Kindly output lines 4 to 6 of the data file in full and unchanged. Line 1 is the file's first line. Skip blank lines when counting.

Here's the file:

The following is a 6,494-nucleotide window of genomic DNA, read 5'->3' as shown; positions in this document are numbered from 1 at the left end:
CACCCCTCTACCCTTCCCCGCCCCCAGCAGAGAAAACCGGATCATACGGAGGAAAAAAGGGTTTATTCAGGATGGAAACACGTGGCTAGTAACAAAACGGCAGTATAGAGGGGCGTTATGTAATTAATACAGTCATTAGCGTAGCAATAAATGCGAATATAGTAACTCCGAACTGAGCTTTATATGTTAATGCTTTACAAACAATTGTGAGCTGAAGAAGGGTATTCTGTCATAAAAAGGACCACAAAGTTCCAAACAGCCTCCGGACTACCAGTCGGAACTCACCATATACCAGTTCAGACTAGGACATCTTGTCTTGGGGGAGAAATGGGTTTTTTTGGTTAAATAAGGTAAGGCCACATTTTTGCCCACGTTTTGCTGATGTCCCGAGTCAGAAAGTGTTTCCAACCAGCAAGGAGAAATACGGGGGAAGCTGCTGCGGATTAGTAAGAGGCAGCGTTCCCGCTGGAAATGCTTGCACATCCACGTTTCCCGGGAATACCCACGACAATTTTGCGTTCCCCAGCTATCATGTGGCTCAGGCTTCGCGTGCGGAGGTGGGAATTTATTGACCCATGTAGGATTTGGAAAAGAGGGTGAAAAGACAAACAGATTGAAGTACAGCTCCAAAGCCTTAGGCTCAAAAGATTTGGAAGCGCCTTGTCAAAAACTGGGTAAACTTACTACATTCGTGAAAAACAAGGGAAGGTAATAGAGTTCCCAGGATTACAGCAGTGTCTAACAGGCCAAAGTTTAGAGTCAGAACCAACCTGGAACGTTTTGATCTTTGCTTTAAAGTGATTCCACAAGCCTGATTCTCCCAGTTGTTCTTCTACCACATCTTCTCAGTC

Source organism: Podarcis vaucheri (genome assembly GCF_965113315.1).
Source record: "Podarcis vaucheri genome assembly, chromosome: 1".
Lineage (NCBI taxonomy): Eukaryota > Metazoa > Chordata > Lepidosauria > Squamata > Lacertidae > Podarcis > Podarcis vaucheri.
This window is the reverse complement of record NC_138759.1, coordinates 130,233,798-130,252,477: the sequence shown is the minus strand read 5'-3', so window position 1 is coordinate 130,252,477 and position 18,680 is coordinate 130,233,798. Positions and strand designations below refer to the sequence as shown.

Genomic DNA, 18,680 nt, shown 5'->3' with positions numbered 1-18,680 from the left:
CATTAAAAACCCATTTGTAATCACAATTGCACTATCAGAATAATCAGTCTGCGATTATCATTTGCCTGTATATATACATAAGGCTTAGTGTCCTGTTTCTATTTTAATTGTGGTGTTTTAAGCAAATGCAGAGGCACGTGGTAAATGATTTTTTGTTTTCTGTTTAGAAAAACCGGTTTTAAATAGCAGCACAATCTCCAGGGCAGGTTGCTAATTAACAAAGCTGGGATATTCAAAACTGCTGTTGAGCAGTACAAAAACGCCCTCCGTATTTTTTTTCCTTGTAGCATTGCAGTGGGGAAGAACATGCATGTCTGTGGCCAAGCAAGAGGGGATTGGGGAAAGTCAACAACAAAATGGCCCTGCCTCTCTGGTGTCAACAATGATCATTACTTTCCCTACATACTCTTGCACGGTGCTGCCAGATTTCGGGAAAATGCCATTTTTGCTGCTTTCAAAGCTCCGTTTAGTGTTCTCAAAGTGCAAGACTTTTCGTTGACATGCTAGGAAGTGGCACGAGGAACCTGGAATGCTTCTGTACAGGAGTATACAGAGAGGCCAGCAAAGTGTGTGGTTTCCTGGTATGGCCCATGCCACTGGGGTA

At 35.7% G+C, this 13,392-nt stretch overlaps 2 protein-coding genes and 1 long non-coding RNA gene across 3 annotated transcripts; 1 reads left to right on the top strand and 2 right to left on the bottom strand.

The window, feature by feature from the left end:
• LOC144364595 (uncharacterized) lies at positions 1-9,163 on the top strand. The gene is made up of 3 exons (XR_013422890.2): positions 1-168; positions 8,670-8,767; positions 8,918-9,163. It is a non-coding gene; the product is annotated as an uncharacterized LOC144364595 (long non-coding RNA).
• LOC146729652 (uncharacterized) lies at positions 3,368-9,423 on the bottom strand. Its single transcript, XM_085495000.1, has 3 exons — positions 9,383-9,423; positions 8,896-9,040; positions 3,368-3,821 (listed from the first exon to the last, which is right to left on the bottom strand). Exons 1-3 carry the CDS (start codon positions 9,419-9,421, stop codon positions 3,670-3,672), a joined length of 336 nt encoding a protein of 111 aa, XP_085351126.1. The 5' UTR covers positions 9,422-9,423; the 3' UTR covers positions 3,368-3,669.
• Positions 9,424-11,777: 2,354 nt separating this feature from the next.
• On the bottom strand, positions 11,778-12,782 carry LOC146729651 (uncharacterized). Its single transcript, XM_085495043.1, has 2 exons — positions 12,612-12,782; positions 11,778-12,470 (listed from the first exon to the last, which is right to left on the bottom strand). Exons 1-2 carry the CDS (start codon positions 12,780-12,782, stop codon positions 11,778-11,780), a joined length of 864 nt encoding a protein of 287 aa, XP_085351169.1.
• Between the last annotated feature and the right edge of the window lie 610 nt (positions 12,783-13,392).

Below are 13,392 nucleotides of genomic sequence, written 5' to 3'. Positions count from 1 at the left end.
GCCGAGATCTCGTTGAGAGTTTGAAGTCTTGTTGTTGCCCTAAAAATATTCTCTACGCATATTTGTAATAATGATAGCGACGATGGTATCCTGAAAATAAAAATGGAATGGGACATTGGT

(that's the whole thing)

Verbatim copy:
Source record: "Podarcis vaucheri genome assembly, chromosome: 1".
Lineage (NCBI taxonomy): Eukaryota > Metazoa > Chordata > Lepidosauria > Squamata > Lacertidae > Podarcis > Podarcis vaucheri.
This window is the reverse complement of record NC_138759.1, coordinates 130,233,798-130,252,477: the sequence shown is the minus strand read 5'-3', so window position 1 is coordinate 130,252,477 and position 18,680 is coordinate 130,233,798. Positions and strand designations below refer to the sequence as shown.